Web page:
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TUTORIAL: Wide-angle filtration for ARRI-S

tutorial arri-s 9mm wide-angle lens matte box filtration

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#1 Bill DiPietra

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Posted 31 December 2014 - 07:46 PM

Hey everyone!  This is a continuation of the thread where I was asking for some ideas on how to filter my 9mm lens since the matte box was showing in the field of view.  Please see the original thread (http://www.cinematog...topic=65936&hl=) as the suggestions and information contributed were quite helpful! (Thanks to Gregg, Miguel & Dennis.)

 

DISCLAIMER: I haven't shot anything using this set-up yet, but it looks like it will get the job done.

 

I am always hesitant to post any kind of tutorial, but I think this is pretty neat!  So here's the solution I came up with :) ...

 

Items required:

 

-Alligator clips

-Household pull-string with tassel at end

-Gaffer's tape

 

My first concern is always keeping all of my equipment in excellent condition.  It was obvious that I would need to place the filter directly in front of my 9mm Cooke lens, but I really didn't want to put any kind of tape on the filter itself.  So...

 

1- Fold 2 very small pieces of gaffer's tape onto each side of the filter with the non-adhesive sides touching the filter.  These pieces act as a cushion so that the alligator clips never touch the surface of the filter.

 

2- Attach the alligator clip to the upper right-hand corner of the filter. 

 

3- Put the pull-string through the circular notch on the front of the camera until it reaches the tassel.  Tape the beaded end of the of the pull-string to the circular end of the alligator clip.  This is your first fastener.

 

4- Pull the string back so that the filter is close to the lens and the tassel falls to the bottom of the camera on the left-hand side.  Repeat steps 1 & 2, then tape the tassel end of the pull-string to the second alligator clip on the lower left-hand corner of the filter.  This is your second fastener.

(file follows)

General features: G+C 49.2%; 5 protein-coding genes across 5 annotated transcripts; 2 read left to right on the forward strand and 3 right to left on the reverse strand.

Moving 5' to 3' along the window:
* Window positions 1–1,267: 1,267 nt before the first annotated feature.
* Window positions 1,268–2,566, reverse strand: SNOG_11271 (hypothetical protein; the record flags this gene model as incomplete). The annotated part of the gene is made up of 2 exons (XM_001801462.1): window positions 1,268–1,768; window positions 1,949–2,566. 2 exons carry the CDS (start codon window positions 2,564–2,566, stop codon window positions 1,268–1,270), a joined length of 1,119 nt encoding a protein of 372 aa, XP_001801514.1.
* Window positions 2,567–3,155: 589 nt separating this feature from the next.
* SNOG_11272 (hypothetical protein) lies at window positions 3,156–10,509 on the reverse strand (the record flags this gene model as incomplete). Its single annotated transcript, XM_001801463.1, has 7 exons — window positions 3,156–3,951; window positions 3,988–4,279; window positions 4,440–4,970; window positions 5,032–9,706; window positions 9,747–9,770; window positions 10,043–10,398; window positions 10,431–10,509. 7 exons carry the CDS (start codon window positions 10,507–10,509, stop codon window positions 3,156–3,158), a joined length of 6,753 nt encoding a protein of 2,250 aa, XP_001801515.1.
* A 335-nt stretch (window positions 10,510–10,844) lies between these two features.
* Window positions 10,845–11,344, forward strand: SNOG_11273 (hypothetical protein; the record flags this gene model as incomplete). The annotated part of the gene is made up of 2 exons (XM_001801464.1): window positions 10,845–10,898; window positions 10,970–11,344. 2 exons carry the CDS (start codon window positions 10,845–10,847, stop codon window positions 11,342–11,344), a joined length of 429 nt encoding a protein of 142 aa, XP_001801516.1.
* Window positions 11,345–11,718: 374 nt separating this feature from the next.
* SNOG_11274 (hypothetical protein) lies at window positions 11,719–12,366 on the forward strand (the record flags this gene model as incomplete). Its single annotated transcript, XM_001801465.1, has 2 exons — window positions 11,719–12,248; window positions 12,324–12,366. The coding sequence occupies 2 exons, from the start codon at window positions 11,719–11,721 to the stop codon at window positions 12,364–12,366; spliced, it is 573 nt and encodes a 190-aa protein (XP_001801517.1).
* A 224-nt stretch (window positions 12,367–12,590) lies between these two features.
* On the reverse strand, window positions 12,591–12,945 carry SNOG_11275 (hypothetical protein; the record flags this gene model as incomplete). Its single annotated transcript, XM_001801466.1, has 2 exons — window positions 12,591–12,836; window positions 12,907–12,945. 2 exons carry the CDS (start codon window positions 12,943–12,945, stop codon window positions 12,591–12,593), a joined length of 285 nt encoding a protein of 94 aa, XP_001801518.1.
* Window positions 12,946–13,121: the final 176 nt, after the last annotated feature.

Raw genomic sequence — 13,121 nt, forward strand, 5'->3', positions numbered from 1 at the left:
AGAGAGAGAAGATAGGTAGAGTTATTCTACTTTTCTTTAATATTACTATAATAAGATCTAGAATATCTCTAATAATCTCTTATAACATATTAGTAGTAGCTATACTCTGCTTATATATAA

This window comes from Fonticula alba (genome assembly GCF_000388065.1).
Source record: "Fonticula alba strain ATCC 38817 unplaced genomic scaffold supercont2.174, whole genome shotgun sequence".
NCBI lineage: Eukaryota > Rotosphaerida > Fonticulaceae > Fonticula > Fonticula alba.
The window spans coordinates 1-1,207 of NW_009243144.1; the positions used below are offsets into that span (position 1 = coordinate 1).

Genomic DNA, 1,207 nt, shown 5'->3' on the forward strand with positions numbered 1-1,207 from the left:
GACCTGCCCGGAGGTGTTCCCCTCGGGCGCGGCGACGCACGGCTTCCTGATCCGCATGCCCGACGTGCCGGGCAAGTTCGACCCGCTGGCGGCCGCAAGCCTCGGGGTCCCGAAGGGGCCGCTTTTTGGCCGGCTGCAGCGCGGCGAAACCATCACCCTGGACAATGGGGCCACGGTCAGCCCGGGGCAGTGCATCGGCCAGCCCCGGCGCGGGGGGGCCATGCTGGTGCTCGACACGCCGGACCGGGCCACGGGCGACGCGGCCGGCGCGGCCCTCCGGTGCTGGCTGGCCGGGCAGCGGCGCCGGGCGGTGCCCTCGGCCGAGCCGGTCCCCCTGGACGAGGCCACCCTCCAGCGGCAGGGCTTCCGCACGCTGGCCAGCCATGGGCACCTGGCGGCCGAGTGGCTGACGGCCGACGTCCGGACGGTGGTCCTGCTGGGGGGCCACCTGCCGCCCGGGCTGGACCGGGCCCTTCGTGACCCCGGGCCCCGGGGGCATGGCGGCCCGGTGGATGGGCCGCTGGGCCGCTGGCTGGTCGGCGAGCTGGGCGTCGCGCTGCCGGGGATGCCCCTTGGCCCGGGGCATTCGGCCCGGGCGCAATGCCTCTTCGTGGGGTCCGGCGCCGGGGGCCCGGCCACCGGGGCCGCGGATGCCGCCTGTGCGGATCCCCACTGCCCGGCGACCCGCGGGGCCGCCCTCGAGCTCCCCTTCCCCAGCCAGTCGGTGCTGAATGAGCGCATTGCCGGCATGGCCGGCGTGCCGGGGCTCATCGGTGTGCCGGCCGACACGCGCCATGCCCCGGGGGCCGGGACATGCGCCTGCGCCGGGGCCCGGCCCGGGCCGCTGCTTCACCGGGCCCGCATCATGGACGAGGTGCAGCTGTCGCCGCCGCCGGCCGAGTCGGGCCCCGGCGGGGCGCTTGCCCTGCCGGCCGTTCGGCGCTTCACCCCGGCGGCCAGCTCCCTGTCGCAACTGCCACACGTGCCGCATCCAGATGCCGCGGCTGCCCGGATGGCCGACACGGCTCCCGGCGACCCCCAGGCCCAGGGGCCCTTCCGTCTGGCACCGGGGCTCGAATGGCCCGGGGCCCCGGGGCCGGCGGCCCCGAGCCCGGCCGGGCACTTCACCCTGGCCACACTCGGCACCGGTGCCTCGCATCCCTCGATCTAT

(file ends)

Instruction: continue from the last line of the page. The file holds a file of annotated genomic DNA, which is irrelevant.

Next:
5- At this point, you may need to start attaching some gaffer's tape - first to the pull-string & then to the camera - for some tension.

 

6- Repeat steps 1 & 2, and attach the third (and final) alligator clip to the lower right-hand corner of the filter.  This is your third fastener and it is a "floating clip" in that it does not get attached to the pull-string.  Put gaffer's tape on the circular end of the alligator clip and attach it to the right-hand side of the camera.

 

7- Adjust for tension as needed.  You should still have the ability to adjust the f-ring.

 

Here are some pictures of the final product!  Sorry I didn't take any step-by-step pictures, but I hope this helps for anyone with the same issue!  It may not look sexy, but it seems like a pretty good rig for $5.00. 

 

Thanks for reading and comments/critiques are always welcome!  Happy New Year!

 

 

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#2 James Jeffrey Cotter

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Posted 26 January 2015 - 09:44 PM

This is too funny! It is supposed to be funny right? 


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#3 James Jeffrey Cotter

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Posted 26 January 2015 - 09:46 PM

Chewing gum will work too just place four well chewed chunks on the edge of the lens and apply the filter.


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#4 Bill DiPietra

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Posted 26 January 2015 - 09:52 PM

This is too funny! It is supposed to be funny right? 

 

No, it was not intended to be.  It's simply a solution that worked for me.


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#5 James Jeffrey Cotter

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Posted 27 January 2015 - 05:31 PM

I can see it would and did work but at the same time its funny.

 

I thought I was the only one that did these kind of things. I am the first generation off the farm so my Dad taught me to be self sufficient and fix things with all kinds of available things. We had horses so we had baling wire and I can do a lot of stuff with baling wire and gaffer tape. My wife and son always love my quick solutions.


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